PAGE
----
A seven-year-old girl in Russia’s northern town of Syktyvkar has won a lawsuit against the local migration authority that refused to give her a residence permit which would allow her to go to secondary school, the Moskovskiye Novosti reported on Thursday.
Kristina Mezak, who is starting her secondary education on September 1, had gone to court after the Syktyvkar office of the Federal Migration Service refused to give her, along with her mother, a residence permit, which is necessary to be admitted to school, the paper reported.
According to the Moskovskiye Novosti, the girl’s mother had sold their apartment, where they were both registered, several months ago, but failed to register in the new one where they currently reside with the Kristina’s father Eduard. The migration authorities have then introduced a fine (of up to $80) for the defaulted registration and refused to issue a new registration until the fine is paid.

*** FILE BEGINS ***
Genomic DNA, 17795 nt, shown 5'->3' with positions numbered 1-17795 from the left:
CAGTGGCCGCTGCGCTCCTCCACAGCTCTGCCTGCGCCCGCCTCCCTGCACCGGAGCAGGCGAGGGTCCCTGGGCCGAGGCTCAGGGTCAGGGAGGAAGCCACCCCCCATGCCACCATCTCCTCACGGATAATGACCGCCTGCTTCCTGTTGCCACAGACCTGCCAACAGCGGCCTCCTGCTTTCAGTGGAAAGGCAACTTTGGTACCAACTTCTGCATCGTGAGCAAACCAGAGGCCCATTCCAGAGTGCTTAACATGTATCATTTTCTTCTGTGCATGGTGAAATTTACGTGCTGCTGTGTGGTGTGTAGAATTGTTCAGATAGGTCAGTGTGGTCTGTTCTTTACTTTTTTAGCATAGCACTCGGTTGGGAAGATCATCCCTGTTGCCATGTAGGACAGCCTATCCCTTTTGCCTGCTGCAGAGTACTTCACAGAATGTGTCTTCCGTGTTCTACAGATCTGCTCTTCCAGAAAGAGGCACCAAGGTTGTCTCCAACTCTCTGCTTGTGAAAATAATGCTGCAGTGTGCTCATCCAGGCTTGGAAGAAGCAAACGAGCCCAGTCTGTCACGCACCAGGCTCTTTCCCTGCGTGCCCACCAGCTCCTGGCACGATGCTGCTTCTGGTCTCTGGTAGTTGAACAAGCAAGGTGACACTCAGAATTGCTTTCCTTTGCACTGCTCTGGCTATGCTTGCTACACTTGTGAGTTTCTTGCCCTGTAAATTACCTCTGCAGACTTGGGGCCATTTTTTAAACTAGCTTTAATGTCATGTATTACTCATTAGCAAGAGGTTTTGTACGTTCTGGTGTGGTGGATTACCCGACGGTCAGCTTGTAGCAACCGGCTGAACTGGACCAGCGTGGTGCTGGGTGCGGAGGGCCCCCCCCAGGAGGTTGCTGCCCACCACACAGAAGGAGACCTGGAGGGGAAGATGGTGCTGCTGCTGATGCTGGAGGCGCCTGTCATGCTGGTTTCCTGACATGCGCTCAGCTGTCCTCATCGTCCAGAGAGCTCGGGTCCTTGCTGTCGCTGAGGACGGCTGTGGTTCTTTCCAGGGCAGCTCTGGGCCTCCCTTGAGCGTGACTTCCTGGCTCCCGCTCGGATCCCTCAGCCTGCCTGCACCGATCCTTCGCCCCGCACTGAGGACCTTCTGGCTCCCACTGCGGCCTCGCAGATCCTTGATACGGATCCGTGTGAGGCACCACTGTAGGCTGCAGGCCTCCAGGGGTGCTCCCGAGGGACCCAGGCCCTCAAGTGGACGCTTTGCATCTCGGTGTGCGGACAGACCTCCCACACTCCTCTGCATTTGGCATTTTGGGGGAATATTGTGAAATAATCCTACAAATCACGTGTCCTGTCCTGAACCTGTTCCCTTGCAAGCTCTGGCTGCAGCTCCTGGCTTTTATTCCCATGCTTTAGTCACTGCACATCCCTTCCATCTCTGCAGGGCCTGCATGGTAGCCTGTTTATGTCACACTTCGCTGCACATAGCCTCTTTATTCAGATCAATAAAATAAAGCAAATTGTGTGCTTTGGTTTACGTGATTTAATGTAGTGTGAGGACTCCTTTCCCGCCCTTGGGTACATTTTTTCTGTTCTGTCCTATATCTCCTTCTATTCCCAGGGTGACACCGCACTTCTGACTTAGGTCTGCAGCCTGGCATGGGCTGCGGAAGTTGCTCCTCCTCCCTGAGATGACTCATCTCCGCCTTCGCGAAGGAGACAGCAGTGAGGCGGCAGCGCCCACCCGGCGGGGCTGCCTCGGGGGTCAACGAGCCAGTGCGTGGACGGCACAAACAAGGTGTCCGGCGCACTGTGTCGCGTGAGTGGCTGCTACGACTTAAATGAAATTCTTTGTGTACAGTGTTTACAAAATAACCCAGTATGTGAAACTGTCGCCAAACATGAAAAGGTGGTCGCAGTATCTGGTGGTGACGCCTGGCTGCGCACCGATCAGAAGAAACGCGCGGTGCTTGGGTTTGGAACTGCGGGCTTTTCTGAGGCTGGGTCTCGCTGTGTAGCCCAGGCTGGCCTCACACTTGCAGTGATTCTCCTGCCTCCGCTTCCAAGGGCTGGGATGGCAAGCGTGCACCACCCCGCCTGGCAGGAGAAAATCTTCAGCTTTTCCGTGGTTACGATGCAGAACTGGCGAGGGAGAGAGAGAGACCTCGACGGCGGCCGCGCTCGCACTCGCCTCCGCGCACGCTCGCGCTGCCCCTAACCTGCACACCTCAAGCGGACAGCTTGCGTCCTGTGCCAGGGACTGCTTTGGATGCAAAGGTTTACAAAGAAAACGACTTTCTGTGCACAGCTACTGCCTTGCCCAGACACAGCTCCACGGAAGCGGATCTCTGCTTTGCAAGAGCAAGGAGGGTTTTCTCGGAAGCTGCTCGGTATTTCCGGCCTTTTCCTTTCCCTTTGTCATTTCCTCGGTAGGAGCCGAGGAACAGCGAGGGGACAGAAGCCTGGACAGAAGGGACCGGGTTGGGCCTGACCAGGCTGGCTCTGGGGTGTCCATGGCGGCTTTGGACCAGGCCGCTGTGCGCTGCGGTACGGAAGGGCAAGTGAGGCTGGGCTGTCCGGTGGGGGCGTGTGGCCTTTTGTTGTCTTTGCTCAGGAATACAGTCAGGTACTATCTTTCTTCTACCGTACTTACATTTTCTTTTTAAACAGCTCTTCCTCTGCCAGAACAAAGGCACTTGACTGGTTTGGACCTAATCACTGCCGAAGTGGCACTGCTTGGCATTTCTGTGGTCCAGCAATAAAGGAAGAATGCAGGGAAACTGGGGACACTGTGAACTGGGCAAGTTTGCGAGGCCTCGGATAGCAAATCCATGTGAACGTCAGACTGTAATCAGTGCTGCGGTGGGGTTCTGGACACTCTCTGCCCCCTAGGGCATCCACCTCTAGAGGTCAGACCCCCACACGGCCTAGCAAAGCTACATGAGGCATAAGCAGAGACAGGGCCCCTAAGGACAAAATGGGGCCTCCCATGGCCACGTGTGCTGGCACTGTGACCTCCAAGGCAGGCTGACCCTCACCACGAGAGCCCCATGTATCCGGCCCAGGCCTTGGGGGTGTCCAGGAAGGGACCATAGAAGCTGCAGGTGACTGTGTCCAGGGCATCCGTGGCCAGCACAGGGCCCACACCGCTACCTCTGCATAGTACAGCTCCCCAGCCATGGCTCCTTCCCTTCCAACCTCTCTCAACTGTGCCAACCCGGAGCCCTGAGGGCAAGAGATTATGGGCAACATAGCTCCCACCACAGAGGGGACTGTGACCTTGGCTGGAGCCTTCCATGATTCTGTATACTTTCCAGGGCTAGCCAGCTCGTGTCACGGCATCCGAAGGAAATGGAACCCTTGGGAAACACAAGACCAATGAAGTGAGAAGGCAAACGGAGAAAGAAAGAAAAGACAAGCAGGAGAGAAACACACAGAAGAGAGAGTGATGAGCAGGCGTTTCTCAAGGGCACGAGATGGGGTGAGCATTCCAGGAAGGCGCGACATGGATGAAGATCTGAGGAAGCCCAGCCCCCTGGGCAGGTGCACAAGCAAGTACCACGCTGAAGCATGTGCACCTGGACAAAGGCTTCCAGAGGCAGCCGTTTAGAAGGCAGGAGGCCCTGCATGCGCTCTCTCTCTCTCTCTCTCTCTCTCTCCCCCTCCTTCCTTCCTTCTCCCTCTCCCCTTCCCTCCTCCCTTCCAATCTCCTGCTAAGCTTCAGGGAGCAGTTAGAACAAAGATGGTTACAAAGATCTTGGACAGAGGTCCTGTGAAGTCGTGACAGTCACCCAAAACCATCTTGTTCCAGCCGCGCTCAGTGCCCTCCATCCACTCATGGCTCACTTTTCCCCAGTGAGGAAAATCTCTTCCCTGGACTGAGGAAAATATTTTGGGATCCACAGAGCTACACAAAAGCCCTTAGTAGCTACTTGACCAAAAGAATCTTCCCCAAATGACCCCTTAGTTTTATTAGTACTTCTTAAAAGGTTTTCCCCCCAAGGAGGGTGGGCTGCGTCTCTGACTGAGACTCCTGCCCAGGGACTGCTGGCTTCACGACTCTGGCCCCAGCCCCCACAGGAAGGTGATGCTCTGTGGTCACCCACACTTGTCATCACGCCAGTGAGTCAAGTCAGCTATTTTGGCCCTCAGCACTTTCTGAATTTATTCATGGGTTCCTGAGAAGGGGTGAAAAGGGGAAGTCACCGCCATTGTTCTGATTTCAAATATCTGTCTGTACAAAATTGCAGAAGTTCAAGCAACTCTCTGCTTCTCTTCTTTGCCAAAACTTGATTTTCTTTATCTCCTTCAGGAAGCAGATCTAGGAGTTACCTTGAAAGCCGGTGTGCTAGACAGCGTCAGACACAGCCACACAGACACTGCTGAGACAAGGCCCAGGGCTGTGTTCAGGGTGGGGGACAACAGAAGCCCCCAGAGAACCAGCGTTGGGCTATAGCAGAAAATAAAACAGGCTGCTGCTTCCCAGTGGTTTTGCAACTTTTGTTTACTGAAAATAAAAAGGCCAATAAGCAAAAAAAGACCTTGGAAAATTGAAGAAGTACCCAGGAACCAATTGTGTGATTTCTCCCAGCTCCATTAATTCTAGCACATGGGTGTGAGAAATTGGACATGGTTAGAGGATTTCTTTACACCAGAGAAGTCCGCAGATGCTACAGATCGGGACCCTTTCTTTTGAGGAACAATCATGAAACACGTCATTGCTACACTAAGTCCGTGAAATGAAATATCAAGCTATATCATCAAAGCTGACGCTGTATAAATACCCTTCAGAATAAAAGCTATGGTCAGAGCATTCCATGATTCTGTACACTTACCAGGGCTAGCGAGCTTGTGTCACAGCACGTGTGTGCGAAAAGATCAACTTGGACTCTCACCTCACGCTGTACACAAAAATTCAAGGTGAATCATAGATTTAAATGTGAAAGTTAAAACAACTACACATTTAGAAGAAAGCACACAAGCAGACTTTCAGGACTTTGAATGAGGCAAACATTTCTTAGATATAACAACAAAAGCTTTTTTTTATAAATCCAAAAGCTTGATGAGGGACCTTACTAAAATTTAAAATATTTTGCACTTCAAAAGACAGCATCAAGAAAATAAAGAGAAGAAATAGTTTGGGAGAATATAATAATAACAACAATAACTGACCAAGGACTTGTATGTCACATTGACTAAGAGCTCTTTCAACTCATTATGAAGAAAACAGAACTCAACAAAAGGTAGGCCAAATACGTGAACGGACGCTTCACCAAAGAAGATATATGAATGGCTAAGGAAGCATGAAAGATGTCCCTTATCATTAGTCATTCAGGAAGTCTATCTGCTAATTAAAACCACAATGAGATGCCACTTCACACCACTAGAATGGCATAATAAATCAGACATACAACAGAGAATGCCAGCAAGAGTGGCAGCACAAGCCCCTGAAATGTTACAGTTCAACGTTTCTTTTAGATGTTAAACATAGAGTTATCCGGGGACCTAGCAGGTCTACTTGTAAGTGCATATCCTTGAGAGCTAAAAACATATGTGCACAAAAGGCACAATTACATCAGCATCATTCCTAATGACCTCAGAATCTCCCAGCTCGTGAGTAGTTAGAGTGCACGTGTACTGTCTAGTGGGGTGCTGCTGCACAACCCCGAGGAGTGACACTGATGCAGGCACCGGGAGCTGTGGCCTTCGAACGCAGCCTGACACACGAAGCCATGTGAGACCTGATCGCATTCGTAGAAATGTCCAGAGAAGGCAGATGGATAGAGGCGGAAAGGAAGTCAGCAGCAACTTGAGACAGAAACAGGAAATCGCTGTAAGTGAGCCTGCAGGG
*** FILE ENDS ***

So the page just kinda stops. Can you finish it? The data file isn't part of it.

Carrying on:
“The migration officials have actually refused to perform their duties. It’s absurd to make such conditions,” Mezak’s lawyer, Vladimir Zubkov said, adding that the Migration Service violated the right for education outlined in the Constitution and in the European Convention on Human Rights.
The court ruled against the Federal Migration Service and ordered it to give a residence permit to the girl and her mother.
Similar bureaucrats’ follies are especially common in the housing and public utilities sector where officials sometimes refuse to provide people with requested documents if they have utilities debts, Mari Sviridova, a lawyer from the consumer rights protection society told the paper.